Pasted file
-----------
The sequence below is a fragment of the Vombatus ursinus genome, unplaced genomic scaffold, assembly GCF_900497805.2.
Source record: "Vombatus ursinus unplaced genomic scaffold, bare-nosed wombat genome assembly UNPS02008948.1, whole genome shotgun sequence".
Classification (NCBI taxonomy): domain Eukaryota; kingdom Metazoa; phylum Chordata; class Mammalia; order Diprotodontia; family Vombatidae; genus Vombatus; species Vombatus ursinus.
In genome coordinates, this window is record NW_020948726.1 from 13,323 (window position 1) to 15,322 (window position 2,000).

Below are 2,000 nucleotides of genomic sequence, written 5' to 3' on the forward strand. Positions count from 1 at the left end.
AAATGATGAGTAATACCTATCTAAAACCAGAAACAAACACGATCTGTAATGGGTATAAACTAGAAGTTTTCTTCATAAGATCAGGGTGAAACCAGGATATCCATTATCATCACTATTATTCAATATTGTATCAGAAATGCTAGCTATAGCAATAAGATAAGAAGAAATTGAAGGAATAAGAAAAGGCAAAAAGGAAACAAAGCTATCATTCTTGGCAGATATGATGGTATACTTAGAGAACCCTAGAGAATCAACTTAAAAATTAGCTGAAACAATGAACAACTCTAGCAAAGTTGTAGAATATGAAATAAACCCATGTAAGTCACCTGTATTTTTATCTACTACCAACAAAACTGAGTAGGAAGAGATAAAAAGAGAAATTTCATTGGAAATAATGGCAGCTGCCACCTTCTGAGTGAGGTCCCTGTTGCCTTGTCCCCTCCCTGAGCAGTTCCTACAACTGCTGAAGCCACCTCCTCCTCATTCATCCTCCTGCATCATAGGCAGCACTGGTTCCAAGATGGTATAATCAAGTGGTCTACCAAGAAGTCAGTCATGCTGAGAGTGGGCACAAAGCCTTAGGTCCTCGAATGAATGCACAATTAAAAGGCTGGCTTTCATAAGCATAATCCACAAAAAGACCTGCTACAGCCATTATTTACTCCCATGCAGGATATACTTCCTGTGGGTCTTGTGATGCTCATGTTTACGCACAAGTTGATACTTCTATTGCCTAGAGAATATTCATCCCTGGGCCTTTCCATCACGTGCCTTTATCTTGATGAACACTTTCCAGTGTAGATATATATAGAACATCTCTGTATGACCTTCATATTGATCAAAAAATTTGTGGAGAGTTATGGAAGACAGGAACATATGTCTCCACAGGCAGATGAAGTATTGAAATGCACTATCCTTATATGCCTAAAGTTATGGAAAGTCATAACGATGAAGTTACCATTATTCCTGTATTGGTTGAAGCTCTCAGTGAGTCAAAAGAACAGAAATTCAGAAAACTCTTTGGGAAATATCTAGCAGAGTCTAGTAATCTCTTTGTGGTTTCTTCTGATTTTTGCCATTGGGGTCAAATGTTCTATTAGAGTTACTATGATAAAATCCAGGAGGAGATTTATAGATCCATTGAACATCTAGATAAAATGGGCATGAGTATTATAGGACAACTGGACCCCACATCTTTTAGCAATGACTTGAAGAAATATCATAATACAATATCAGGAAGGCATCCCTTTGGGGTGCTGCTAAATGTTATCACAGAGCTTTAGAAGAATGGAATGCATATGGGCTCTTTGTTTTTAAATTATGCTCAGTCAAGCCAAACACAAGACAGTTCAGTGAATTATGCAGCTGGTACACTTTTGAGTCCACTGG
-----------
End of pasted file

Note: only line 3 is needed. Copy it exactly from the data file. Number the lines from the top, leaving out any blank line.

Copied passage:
Classification (NCBI taxonomy): domain Eukaryota; kingdom Metazoa; phylum Chordata; class Mammalia; order Diprotodontia; family Vombatidae; genus Vombatus; species Vombatus ursinus.